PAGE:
UFC Fight Night 24 Predictions

UFC Fight Night 24

The storyline of Ultimate Fight Night 24 is that a young, talented, undefeated, fast-rising African-American wrestler with impressive striking and creative grappling skills replaces a former UFC champion and to battle a Brazilian legend who made his name in the heyday of Japan’s PRIDE Fighting Championships.

Wait, didn’t this just happen last weekend?

Indeed, the coincidences are uncanny, albeit coincidental. The UFC’s first foray into the Seattle market was originally headlined by Tito Ortiz vs. Antonio Rogerio Nogueira (aka ‘Little Nog’), but when Ortiz was cut during training and forced to withdraw, the former Penn State wrestling champion Phil ‘Mr. Wonderful’ Davis took his place. Admittedly, the main event loses quite a bit of mainstream luster, but that’s as much due to Ortiz’ immense star power as it is the general public’s unawareness of the man they call ‘Mr. Wonderful.’

However, Nogueira-Davis is likely to make for a more entertaining fight, as Davis is an exciting prospect who’s largely flown under casual fans’ radar due to fighting in dark matches and prelims. His wrestling is far better than Ortiz’s, and he has a rep for catching opponents in very unconventional submission holds. He won his June 2009 match at Rumble on the Rivers using a rear naked choke that most, including Joe Rogan, described as a camel clutch. In Nogueira’s last two matches, he squeaked out a controversial split decision against Jason Brilz at UFC 114, then lost a unanimous decision to Ryan Bader at UFC 119. Davis is going to be an important gauge for Little Nog, as another bad performance will have people questioning how much gas the Brazilian twin has left in his MMA career tank.

Gimmick Infringement: Mr. Wonderful hits the camel clutch:

Seattle fans are serious about their MMA, and given that this is the city’s first UFC event, the crowd should be particularly hot, which will enhance the event’s TV broadcast. Seattle fans are serious about MMA. I once covered an amateur event in nearby Shoreline, and the only thing fans booed was the announcement for an intermission. No joke.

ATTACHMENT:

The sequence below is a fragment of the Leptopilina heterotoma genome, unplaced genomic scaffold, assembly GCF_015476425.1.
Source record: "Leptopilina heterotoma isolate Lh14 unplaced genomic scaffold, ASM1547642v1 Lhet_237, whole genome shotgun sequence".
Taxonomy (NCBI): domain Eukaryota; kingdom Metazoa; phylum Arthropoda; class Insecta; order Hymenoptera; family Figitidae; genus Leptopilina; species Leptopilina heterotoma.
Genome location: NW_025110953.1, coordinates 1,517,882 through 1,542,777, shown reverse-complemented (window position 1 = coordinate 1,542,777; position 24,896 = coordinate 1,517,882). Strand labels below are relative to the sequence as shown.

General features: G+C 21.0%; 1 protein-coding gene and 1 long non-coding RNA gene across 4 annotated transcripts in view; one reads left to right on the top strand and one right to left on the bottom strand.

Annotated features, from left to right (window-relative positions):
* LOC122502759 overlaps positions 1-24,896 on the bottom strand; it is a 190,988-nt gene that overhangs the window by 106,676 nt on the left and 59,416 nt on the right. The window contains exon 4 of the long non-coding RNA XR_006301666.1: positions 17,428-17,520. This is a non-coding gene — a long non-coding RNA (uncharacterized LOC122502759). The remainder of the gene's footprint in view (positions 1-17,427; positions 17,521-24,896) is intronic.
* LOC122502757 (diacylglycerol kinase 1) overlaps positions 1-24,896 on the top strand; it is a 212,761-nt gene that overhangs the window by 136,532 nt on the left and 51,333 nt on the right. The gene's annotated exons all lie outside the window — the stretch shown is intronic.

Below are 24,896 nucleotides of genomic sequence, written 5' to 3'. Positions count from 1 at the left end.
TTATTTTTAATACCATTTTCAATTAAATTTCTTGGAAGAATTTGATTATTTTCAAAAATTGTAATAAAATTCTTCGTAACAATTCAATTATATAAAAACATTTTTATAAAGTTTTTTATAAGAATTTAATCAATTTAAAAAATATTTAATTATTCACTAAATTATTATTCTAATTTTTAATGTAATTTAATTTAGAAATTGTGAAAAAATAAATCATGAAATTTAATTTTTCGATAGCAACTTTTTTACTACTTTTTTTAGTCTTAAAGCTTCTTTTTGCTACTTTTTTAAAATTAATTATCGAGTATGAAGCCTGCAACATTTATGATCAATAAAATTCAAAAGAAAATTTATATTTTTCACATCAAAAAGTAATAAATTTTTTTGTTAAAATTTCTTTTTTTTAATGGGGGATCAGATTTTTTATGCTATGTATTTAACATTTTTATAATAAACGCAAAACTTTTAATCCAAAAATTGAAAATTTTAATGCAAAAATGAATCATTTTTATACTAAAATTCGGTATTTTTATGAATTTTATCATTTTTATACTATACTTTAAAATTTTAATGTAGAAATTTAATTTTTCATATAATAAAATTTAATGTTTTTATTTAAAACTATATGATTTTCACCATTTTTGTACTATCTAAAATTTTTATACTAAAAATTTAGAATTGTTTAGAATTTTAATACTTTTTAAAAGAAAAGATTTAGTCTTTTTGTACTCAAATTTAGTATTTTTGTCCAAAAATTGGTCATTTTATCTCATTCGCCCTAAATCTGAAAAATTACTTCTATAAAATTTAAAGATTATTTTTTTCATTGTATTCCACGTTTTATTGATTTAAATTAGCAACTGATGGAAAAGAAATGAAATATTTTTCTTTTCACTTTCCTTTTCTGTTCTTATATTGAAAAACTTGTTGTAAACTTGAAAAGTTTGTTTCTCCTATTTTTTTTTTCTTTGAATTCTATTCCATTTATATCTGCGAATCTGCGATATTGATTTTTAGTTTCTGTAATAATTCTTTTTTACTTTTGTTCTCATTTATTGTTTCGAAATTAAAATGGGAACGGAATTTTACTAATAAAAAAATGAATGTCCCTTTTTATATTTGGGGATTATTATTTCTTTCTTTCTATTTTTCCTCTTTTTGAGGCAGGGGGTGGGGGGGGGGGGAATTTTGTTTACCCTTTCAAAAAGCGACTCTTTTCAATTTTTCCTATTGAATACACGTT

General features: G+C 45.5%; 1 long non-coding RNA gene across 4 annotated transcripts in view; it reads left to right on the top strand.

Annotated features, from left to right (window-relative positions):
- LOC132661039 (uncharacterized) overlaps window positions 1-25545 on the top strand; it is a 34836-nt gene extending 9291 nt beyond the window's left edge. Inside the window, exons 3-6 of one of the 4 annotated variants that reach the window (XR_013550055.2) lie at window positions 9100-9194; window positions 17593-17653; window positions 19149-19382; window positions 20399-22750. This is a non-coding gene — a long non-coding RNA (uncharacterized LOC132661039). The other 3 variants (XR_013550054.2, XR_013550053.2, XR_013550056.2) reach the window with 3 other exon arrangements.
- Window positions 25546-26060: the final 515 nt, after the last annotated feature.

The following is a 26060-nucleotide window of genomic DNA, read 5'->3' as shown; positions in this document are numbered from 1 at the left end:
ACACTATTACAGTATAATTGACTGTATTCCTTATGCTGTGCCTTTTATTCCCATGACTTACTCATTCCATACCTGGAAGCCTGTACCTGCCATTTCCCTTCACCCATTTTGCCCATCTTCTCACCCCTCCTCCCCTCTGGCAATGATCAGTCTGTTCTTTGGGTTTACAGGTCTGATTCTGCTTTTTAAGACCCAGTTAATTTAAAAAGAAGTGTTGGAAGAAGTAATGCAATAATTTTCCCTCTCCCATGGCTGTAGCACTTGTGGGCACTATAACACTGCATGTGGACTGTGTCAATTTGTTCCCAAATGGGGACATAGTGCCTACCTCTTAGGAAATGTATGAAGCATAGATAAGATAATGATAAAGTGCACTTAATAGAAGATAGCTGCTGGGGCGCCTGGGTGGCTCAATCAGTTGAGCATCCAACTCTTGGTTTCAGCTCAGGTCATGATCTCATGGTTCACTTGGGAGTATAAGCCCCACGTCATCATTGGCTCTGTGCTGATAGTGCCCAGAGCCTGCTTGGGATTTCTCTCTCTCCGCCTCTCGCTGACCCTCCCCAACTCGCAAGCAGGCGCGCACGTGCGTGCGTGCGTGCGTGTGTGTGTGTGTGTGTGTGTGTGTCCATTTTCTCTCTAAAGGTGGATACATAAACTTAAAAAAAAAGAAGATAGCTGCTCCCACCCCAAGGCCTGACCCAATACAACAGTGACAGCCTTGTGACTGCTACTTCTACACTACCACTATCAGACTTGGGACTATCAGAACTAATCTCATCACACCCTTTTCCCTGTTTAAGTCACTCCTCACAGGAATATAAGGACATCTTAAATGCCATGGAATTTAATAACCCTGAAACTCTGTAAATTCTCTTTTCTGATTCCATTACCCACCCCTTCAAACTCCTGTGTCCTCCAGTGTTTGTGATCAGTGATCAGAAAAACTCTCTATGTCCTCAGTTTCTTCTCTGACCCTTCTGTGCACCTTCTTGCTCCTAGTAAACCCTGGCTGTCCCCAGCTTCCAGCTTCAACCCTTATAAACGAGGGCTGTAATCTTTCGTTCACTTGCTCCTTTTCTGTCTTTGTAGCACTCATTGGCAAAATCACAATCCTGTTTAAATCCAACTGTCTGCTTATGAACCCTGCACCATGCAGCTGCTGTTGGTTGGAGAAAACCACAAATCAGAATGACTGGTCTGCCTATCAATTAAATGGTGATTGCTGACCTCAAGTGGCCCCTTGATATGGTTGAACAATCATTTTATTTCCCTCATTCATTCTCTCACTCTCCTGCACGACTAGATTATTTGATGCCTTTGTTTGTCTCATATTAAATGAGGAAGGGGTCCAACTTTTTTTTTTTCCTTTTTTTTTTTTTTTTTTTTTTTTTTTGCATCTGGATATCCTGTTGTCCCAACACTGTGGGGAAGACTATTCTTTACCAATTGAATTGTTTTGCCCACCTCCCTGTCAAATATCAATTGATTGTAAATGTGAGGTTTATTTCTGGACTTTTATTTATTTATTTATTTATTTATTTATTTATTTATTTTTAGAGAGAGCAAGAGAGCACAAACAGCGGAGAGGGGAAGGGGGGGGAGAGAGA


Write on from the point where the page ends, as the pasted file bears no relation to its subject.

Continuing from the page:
Additionally, fans will be treated to a rematch of Leonard Garcia and Chan Sung Jung, aka ‘The Korean Zombie.’ The two had a match of the year candidate in mid-2010 at WEC 48, the prelims of which, including Garcia-Jung, aired on Spike TV. Garcia won by split decision. The two fighters are very aware of the legacy fans will expect them to live up to, if not exceed. Rematches don’t usually live up to the magic of the original fight, but I’d expect this to be entertaining and competitive regardless. If nothing else, we’re likely to see ‘Zombie’ come out of his shell a bit, as evidenced by this English tutorial lesson with the California Kid, Urijah Faber:

155 lbs. – Nik Lentz x Waylon Lowe:  Both men are accomplished wrestlers with Lentz having NCAA Division I credentials at University of Minnesota. Lowe wrestled for the lesser-known University of Finley (Ohio), but won Division II championship honors in 2004 and 2006. Lendz is 4-0-1 in the UFC, with all matches, including the controversial split decision with Tyson Griffin, go to the judges. Lentz is surely looking to put that match, labeled as one of the most boring bouts in UFC history, behind him. Lowe, 2-1 in the UFC, has his fair share of decision wins, and will need to prove himself here. In a battle of two wrestlers from the Midwest, I’d expect this to be a battle of ground control. That said, here’s hoping both teams second-guess each other and make it a nice stand-up slobberknocker.

Prediction: Lowe by TKO (round one)

185 lbs. – Aaron Simpson x Mario Miranda: Simpson is an NCAA All-American wrestler from Arizona State University who ran a string of six TKO / KO wins. He’s part of the Power MMA team, with fellow wrestlers Ryan Bader and C.B. Dollaway. Miranda is a BJJ black belt who spends his time between Anderson Silva’s Black House clique and Matt Hume’s AMC in Kirkland, WA, so he’ll have the hometown advantage. Miranda went the distance with Maia, but was taken down regularly throughout the match. Miranda will need some clever defenses against Simpson’s takedowns. That said, Hume-coached fighters always come with a smart strategy. Simpson suffered back-to-back losses against Chris Leben and Mark Munoz in the last half of 2010, so this match is a gut-check for the ASU wrestler.

Prediction: Miranda via (surprising, out-of-nowhere) submission (round two)

170 lbs. – Johny Hendricks x Anthony “TJ” Waldburger: Hendricks, of the wrestling-based Team Takedown, replaces Dennis Hallman, who was injured three weeks. Waldburger has an impressive win four-fight win streak, starting mid-2009, and marred David Mitchell’s undefeated record when both debuted in the UFC in September. Despite Waldburger’s experience advantage over Hendricks, I would expect the Oklahoma wrestler to push the action and grind him down until Hendricks can catch him with punches.